On Wednesday, I reflected on one of the direct causes of hunger — limited availability of food. Today I continue to preview my presentation for the Hunger in the Coffeelands panel at SCAA by focusing on another separate but related issue — access to food. Even when there is plenty of food available in local markets, poor and marginalized people don’t always have access to it.
Availability and access are related to some degree. The ability of a corn farmer in the Guatemalan highlands to access corn, for example, is a direct function of her ability to grow it (and make it available to herself). But her ability to access other foods — the kinds of foods she needs to thrive but doesn’t and/or can’t grow on her farm — requires income for food purchases. Some of that income will come from the sale of “surplus” corn that she and her family don’t eat. When the income she generates from the sale of her corn and her other livelihoods activities is modest, she may be unable to access the foods she needs.
In fact, a leading obstacle to food access is poverty. In many cases, people can see the food they need in the market, but aren’t able to generate enough income through their own livelihoods activities to afford it. While there are certainly large numbers of chronically poor and highly vulnerable people who fall into this category on a quasi-permanent basis, millions of others move in and out of the ranks of the food-insecure due to shocks to household economies. These shocks can be caused by any number of events, including natural disasters, crop failures or price hikes. The food price crisis of 2008 increased food insecurity in Central America even though there was no shortage of food in the market — the prices simply rose beyond the reach of many families on the edge of poverty.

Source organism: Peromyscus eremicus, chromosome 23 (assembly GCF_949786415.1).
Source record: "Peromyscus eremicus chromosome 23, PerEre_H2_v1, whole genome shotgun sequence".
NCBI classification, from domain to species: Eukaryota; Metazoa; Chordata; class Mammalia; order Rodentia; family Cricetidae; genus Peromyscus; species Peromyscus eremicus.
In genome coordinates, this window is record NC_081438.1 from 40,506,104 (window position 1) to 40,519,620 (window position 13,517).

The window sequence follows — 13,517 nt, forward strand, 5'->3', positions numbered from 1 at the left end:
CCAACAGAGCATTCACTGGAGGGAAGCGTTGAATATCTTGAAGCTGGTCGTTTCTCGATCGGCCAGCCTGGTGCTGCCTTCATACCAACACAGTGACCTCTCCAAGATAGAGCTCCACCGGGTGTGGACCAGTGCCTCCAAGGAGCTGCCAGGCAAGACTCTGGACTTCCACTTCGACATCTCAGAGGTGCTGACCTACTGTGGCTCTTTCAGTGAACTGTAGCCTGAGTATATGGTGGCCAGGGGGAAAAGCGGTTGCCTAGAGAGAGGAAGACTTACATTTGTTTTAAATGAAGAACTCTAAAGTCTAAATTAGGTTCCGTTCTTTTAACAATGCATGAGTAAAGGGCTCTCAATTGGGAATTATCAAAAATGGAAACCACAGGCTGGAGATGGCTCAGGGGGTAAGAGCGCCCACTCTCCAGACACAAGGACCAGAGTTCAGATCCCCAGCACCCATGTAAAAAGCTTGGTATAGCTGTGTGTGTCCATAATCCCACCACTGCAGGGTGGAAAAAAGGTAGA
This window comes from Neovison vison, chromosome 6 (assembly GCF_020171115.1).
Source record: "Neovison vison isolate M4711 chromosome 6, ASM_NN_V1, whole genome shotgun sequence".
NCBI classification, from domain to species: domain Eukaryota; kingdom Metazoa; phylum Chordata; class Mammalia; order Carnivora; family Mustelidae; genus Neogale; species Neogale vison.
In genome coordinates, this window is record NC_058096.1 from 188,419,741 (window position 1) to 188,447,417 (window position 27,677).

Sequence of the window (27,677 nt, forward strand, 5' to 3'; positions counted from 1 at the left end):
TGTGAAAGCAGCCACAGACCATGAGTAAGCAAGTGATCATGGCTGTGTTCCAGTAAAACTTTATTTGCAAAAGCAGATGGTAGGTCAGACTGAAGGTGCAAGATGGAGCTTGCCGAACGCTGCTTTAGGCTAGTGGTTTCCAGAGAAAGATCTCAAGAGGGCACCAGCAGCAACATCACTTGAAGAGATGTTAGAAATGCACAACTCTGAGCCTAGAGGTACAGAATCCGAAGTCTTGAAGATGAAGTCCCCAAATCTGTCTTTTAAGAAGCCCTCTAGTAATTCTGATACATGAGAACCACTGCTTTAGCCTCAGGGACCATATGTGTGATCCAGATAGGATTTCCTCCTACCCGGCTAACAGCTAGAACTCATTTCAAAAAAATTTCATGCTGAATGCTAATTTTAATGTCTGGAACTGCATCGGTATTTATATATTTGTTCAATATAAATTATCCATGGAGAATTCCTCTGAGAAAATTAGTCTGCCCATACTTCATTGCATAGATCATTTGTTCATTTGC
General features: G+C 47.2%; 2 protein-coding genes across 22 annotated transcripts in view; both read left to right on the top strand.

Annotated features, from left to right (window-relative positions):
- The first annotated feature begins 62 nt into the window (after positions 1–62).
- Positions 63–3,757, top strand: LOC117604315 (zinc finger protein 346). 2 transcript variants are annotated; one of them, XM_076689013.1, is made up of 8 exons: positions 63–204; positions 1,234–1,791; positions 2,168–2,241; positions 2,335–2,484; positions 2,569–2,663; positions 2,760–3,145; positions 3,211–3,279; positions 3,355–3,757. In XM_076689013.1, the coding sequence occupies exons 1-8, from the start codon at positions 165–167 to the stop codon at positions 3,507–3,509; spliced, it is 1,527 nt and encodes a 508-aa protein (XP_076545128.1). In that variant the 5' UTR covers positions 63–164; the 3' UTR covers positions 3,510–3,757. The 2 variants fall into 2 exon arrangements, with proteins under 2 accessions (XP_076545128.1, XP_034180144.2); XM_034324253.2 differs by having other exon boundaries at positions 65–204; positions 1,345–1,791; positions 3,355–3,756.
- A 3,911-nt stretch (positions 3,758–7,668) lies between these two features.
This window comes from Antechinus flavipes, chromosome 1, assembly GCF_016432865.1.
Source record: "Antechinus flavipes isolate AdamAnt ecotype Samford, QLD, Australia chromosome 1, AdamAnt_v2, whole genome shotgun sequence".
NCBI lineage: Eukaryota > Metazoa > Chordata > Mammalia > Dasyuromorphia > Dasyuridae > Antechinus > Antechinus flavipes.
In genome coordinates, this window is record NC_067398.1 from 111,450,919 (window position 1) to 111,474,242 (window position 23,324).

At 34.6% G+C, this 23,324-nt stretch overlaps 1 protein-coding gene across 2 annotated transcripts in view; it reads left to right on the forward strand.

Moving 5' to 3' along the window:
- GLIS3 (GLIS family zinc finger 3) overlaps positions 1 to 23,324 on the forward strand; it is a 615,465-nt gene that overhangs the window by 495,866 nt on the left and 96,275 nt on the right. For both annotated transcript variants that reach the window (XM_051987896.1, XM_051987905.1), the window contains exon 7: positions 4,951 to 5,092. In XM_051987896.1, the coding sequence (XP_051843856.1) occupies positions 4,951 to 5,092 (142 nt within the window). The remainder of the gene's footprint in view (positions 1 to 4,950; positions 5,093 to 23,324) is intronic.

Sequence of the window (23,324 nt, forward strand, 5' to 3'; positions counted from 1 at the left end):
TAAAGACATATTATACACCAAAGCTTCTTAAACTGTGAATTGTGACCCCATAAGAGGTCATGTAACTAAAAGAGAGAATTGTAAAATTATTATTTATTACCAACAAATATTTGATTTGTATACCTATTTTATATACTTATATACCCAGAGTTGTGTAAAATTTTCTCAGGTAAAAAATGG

But it doesn’t take an earthquake or a price crisis to make a family hungry. Unremarkable events can also lead to a drop in household incomes and increase in hunger, like the illness of a family member that imposes real costs (paying for transportation to health-care facilities and the services of health-care providers) or opportunity costs (caring for a family member means no time to work in the fields). These kinds of bumps in the road are the stuff of life for most of us who are drinking specialty coffee in the marketplace. But the people who are growing that coffee at origin often live on the razor’s edge of poverty and any slight shock to their household economy can condemn them to a stretch of hunger from which it is difficult to recover.
What does this mean for our work in the field? It means that even our agriculture programming that is oriented toward increasing productivity is guided by careful market analysis and a goal of increasing household income — income that vulnerable families can use to buy diverse, nutritious food, among other things.